“The UAE has a large mass affluent segment that has had to rely on traditional investment products that are often expensive and generic. We identified this gap in the market for sophisticated, accessible, global investment options in UAE and the wider MENA region,” Ramzi Khleif, Stashaway MENA general manager, said in the announcement.

Stashaway has seen its assets under management (AUM) grow more than 4.3 times in the last 12 months offering a data-driven digital wealth management platform with no minimum balance, no sales charge, while management fees range between 0.2–0.8%.

The company has so far raised $36.4 million across four funding rounds.

In January this year, Robo-advisor Sarwa announced it raised more than $8.4 million by major investors like Kuwait Projects Company, holder of consolidated assets of more than $30 billion, and DIFC, Vision Ventures from Saudi, and Hambro Perks from the UK.

This new round brought Sarwa’s total funding to over $10 mn since its inception in December of 2017 by Co-founders Mark Chahwan, Jad Sayegh, and Nadine Mezher.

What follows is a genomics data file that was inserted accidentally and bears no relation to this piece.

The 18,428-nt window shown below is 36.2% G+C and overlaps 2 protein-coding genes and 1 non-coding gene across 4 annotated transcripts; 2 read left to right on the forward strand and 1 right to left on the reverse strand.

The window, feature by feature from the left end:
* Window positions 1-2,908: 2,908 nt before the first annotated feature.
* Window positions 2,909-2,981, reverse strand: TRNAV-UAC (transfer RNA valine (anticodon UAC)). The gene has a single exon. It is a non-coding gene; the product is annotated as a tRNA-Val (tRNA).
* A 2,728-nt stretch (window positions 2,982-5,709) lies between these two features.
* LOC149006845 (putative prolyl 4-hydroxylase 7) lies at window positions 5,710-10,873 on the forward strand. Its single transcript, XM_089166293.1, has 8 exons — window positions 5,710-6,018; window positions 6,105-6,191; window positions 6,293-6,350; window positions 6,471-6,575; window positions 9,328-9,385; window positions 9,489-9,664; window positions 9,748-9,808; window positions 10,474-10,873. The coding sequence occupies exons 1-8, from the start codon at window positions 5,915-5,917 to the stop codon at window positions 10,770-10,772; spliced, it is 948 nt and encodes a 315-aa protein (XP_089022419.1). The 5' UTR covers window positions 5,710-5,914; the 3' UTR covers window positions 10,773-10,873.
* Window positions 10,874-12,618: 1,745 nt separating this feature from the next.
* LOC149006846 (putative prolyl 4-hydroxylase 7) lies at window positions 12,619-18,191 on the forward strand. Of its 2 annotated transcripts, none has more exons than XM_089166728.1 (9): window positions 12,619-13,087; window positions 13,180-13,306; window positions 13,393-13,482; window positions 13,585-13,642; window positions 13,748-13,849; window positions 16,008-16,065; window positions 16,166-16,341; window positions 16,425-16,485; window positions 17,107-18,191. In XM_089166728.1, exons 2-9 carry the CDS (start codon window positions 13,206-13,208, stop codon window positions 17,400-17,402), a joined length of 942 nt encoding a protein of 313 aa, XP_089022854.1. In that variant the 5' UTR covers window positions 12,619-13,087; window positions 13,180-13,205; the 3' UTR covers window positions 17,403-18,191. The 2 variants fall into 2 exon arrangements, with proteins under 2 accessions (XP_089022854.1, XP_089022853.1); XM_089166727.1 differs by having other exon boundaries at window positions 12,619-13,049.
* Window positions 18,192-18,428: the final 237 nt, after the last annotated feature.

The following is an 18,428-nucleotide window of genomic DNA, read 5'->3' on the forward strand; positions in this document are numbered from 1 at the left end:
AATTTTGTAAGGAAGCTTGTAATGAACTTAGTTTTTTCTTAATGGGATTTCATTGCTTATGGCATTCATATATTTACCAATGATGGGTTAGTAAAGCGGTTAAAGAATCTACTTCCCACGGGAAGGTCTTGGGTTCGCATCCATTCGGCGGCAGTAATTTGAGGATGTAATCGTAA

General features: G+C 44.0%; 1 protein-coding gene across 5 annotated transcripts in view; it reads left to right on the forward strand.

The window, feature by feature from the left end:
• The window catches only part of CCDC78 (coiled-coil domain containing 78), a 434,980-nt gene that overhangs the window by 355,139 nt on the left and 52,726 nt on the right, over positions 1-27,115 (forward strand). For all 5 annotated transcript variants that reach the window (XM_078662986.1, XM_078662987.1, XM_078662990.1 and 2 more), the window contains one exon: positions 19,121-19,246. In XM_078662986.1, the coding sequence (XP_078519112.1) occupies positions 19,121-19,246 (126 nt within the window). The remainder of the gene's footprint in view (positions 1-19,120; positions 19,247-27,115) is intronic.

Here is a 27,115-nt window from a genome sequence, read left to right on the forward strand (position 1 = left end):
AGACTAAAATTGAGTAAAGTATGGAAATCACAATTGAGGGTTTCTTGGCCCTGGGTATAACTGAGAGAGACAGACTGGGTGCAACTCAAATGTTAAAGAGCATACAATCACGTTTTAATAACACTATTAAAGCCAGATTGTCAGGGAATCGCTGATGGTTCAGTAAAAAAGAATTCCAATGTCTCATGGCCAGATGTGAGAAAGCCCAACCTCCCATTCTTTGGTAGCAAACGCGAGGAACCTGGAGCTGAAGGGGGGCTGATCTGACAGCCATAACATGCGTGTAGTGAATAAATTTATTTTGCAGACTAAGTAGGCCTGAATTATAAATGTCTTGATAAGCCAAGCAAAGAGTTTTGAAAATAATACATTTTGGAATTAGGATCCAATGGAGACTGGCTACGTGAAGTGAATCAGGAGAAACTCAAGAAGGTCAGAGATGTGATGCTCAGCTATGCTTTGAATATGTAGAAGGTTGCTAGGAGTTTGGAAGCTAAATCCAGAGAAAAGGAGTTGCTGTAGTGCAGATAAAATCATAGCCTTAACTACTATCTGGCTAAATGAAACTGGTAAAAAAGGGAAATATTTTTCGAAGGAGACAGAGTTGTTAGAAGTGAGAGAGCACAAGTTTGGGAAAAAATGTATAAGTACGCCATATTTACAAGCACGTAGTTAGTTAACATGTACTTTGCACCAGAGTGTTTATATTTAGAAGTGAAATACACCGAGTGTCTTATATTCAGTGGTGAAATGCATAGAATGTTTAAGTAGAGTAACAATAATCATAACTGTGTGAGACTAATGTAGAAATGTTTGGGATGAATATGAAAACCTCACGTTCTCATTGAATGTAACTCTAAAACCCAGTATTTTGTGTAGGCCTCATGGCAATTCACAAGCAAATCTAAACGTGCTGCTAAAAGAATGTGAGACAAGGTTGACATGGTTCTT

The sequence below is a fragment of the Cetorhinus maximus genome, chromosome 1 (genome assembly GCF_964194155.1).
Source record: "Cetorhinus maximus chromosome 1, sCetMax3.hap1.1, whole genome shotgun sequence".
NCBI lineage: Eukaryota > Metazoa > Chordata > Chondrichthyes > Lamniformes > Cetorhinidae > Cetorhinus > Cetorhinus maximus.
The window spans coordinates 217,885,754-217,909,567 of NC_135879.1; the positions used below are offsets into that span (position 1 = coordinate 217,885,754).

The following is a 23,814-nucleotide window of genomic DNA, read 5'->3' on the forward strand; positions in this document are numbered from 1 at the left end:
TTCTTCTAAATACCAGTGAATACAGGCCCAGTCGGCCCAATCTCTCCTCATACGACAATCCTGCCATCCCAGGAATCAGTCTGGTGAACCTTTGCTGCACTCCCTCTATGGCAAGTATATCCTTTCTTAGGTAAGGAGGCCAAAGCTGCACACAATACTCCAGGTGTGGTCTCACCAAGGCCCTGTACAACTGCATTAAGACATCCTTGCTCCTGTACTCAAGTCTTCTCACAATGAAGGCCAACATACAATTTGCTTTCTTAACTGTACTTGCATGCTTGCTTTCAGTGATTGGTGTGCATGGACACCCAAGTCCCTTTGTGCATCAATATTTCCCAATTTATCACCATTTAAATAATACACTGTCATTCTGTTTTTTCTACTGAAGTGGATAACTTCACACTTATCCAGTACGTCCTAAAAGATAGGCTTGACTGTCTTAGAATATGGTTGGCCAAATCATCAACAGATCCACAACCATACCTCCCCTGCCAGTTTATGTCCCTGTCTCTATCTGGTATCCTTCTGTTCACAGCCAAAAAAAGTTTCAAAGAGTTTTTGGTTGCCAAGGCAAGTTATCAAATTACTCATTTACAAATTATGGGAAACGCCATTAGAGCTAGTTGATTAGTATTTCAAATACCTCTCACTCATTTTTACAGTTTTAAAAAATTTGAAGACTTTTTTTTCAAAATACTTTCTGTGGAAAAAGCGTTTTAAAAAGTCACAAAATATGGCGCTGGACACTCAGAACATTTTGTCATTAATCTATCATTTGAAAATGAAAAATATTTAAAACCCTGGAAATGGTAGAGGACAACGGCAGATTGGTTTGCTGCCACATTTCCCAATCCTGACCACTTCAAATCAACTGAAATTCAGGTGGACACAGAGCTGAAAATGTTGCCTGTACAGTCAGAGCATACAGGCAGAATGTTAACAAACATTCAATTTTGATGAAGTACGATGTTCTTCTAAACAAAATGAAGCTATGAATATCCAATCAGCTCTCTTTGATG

The company officially launched its platform in February 2018 and has since known a monthly growth of over 20%. They have currently reached more than 10,000 registered users.

Meanwhile, in March 2020, UAE-based portfolio manager Wealthface launched a robo-advice indexing platform for passive investors in the MENA region.

The platform enables investors to trade in high-value stocks by offering fractional shares within exchange-traded funds (ETFs).

The firm has also teamed up with US-based digital trading vendor DriveWealth to provide its clients with access to US markets. 

This follows its recent grating of a license from both the Securities and Exchanges Commission in the US and the Abu Dhabi Global Markets.

And in June this year, New York-based fintech startup Wahed, described itself as a digital Islamic investment platform and as the world’s first “halal robo adviser.”

It closed a $25 million investment round led by Saudi Aramco Entrepreneurship Ventures. The platform is currently running in the U.S. and U.K. and has more than 100,000 clients globally.  The three-year-old company has already received a license to operate in Saudi and aims to get regulatory approval in 20 countries.

According to Crunchbase, Wahed has raised a total of $40 mn in funding since its 2015 founding.

In 2019, Saudi’s capital market regulator gave approval for two companies to test the use of computer-generated advice for investors. Wahed Capital and Haseed Investing.